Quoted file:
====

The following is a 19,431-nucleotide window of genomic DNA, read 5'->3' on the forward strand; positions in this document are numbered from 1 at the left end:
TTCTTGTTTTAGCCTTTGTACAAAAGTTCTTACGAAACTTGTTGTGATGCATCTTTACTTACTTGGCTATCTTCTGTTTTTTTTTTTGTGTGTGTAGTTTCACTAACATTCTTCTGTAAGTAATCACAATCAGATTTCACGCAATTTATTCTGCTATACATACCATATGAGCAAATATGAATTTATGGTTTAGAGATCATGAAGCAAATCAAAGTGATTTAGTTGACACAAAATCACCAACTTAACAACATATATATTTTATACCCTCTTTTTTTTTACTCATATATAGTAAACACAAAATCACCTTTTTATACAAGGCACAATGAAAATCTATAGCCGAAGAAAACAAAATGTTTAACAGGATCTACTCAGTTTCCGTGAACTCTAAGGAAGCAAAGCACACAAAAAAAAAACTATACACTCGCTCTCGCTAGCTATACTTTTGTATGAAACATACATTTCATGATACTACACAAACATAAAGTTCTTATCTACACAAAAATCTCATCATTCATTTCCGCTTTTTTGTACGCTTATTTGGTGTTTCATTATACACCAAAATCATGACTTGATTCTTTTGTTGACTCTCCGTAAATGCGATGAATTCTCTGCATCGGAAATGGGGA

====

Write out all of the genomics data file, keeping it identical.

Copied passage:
The following is a 19,431-nucleotide window of genomic DNA, read 5'->3' on the forward strand; positions in this document are numbered from 1 at the left end:
TTCTTGTTTTAGCCTTTGTACAAAAGTTCTTACGAAACTTGTTGTGATGCATCTTTACTTACTTGGCTATCTTCTGTTTTTTTTTTTGTGTGTGTAGTTTCACTAACATTCTTCTGTAAGTAATCACAATCAGATTTCACGCAATTTATTCTGCTATACATACCATATGAGCAAATATGAATTTATGGTTTAGAGATCATGAAGCAAATCAAAGTGATTTAGTTGACACAAAATCACCAACTTAACAACATATATATTTTATACCCTCTTTTTTTTTACTCATATATAGTAAACACAAAATCACCTTTTTATACAAGGCACAATGAAAATCTATAGCCGAAGAAAACAAAATGTTTAACAGGATCTACTCAGTTTCCGTGAACTCTAAGGAAGCAAAGCACACAAAAAAAAAACTATACACTCGCTCTCGCTAGCTATACTTTTGTATGAAACATACATTTCATGATACTACACAAACATAAAGTTCTTATCTACACAAAAATCTCATCATTCATTTCCGCTTTTTTGTACGCTTATTTGGTGTTTCATTATACACCAAAATCATGACTTGATTCTTTTGTTGACTCTCCGTAAATGCGATGAATTCTCTGCATCGGAAATGGGGA